How to (Un)Cage a Girl

"Francesca Lia Block is a Los Angeles writer with a unique voice that blends lush imagery, hip fairy tales and punk poetic lyricism. She is best known for her "Weetzie Bat" books, which premiered in 1989 and drew critical acclaim and a rapturous fan base while helping to revolutionize young adult literature."~ Los Angeles Times

"In what appears to be a semi-autobiographical collection of poems, Block skillfully articulates the insecurities and emotions of a girl growing up in Hollywood….There is something for everyone in this short, beautifully written collection...Having two daughters on the cusp of adulthood, "FortyFive Thoughts for my Daughter" and "My Virtual Daughters" made this reviewer teary-eyed. Interestingly the emotions described by Block are not solely the domain of girls. Boys, too, feel the insecurities about being popular, the heartache of love gone awry, and pain caused by the death of a loved one. Block's legions of fans will devour this collection. Poetry lovers or not, readers will find a wonderful read." –VOYA Starred Review

"This three-part collection of forty-five autobiographical poems is Block's most personal and revealing work for young adults yet... Teens in the throes of adolescence will especially appreciate that Block's poetry embraces the dark and the light: her heartfelt advice acknowledges both roses and thorns, and her use of archetypal fairy-tale motifs gives her writing more credence, speaking to something elemental in us all. Uber fans of FLB, privy to all the details of her personal life online, will get the most from this collection, but even the more casual readers of Block's novels will find much to linger over."~ Horn Book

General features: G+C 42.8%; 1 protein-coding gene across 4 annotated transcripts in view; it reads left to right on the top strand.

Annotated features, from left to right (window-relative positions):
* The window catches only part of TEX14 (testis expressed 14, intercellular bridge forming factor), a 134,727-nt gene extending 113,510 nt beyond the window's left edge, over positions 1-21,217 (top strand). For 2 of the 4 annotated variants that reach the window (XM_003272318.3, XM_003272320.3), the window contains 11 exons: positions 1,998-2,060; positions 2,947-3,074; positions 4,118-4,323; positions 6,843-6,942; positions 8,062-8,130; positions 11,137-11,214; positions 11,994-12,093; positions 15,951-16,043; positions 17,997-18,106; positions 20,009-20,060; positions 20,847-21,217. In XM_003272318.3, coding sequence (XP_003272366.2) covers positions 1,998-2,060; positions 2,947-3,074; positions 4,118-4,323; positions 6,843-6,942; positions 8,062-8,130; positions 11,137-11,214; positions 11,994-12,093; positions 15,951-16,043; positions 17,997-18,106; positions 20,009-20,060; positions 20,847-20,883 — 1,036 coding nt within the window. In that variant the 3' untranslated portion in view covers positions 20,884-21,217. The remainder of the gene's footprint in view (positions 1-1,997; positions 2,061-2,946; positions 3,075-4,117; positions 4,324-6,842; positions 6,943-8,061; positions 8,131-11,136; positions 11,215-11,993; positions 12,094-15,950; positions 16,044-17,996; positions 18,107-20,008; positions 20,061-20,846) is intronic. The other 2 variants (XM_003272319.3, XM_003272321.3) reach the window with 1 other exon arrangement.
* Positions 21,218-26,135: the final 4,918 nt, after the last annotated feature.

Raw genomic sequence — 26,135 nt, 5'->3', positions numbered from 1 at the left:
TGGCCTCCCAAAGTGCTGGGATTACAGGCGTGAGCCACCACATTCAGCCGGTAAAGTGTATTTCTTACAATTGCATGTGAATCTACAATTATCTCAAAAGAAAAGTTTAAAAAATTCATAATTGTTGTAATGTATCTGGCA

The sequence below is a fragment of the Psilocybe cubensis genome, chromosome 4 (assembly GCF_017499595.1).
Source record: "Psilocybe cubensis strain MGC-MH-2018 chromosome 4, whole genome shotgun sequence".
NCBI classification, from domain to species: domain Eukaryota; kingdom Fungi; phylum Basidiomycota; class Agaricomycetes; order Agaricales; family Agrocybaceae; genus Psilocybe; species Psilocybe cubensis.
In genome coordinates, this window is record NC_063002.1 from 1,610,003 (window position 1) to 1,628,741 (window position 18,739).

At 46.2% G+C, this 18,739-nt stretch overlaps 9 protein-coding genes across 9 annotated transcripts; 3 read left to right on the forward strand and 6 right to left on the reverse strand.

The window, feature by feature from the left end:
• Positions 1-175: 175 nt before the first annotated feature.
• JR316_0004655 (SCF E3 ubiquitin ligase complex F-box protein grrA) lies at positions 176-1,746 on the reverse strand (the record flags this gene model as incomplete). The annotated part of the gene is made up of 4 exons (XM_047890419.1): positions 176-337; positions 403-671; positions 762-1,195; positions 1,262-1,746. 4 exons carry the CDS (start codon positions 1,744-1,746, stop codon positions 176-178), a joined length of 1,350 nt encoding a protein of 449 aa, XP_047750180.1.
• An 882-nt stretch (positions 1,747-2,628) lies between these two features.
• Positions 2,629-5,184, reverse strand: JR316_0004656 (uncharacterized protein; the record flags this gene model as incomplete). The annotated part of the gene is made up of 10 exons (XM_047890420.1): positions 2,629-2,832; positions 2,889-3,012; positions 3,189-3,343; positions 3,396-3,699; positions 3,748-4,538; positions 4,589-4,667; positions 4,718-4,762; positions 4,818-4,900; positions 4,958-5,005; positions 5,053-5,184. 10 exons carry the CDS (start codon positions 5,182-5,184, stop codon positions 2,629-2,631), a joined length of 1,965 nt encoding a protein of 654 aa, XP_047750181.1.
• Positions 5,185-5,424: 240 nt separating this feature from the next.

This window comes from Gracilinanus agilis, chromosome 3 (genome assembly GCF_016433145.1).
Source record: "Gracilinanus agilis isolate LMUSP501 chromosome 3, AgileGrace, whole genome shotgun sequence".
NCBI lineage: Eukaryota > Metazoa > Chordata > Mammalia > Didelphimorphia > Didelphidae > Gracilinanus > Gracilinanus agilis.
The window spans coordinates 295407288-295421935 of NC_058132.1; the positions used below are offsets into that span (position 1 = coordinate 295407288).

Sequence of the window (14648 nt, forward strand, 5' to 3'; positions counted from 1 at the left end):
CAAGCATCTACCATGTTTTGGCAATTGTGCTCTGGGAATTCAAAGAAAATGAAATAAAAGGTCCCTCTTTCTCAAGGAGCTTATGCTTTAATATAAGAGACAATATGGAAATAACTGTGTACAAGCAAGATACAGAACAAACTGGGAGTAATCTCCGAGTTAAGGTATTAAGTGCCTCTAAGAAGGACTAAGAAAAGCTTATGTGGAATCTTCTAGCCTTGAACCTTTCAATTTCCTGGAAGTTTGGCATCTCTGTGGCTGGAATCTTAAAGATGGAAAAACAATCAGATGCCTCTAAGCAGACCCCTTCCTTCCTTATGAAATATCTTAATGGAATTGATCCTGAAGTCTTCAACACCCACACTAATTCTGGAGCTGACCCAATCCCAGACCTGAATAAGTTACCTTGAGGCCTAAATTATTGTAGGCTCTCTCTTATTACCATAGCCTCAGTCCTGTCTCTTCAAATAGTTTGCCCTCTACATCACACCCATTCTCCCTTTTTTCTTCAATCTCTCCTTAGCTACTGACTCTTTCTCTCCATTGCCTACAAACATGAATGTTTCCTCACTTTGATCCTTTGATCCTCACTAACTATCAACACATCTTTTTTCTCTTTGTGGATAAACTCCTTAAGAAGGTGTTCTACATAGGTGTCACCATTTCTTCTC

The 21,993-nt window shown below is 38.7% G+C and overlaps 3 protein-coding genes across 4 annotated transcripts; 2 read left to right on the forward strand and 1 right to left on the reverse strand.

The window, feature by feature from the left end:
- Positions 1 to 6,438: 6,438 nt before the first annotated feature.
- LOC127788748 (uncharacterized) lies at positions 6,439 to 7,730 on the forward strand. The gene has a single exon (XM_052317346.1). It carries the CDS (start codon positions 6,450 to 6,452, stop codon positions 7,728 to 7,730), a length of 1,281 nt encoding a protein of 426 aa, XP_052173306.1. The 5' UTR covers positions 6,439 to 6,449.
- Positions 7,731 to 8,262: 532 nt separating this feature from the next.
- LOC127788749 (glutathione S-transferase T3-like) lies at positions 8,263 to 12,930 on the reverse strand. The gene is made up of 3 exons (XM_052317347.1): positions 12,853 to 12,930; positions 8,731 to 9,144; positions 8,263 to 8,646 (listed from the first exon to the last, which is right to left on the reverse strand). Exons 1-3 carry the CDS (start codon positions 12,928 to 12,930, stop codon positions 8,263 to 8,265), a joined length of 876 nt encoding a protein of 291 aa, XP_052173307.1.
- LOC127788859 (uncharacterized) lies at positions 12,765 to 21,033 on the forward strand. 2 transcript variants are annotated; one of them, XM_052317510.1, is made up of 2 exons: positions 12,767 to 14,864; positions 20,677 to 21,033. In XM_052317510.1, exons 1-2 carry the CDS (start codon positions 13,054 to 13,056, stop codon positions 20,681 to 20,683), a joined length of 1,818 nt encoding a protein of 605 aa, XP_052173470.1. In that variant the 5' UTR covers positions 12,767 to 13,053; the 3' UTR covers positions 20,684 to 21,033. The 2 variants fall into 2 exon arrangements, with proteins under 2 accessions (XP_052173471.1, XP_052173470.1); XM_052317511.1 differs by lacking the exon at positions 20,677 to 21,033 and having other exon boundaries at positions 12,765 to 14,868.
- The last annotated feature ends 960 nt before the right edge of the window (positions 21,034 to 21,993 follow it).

"These poems traverse the steep climb from girlhood to womanhood while unearthing the hard truths hidden within this journey...Teenage girls, especially sophisticated, angst-filled poetry readers, will devour this insightful and powerful collection."~ School Library Journal

"In this collection, Block once again mixes characters from fairy tale and myth—vampires, mermaids, fairies—in urban poems that contrast menace and beauty; innocence and heartbroken experience; despair and bold confidence. As in her recent story collection, Blood Roses (2008), the works frankly discuss body image, sex, and love, and the subjects stretch into adult life, with poems about marriage, divorce, and motherhood. Luxuriant imagery of roses, feathers, and glitter contrast with dark, menacing scenarios of girls and women threatened by men and by their own brutal judgment, with vibrant, sometimes cruel Los Angeles as a constant backdrop. Eating disorders figure into many poems, as does advice on finding joy. There is hope in the beautiful title poem, which speaks about the limitless freedom that can come with self acceptance, and young women will easily relate to the many selections about teen naïveté and restlessness... A stirring exploration of female suffering and empowerment, this will attract Block's adult readers, too."~ ALA Booklist

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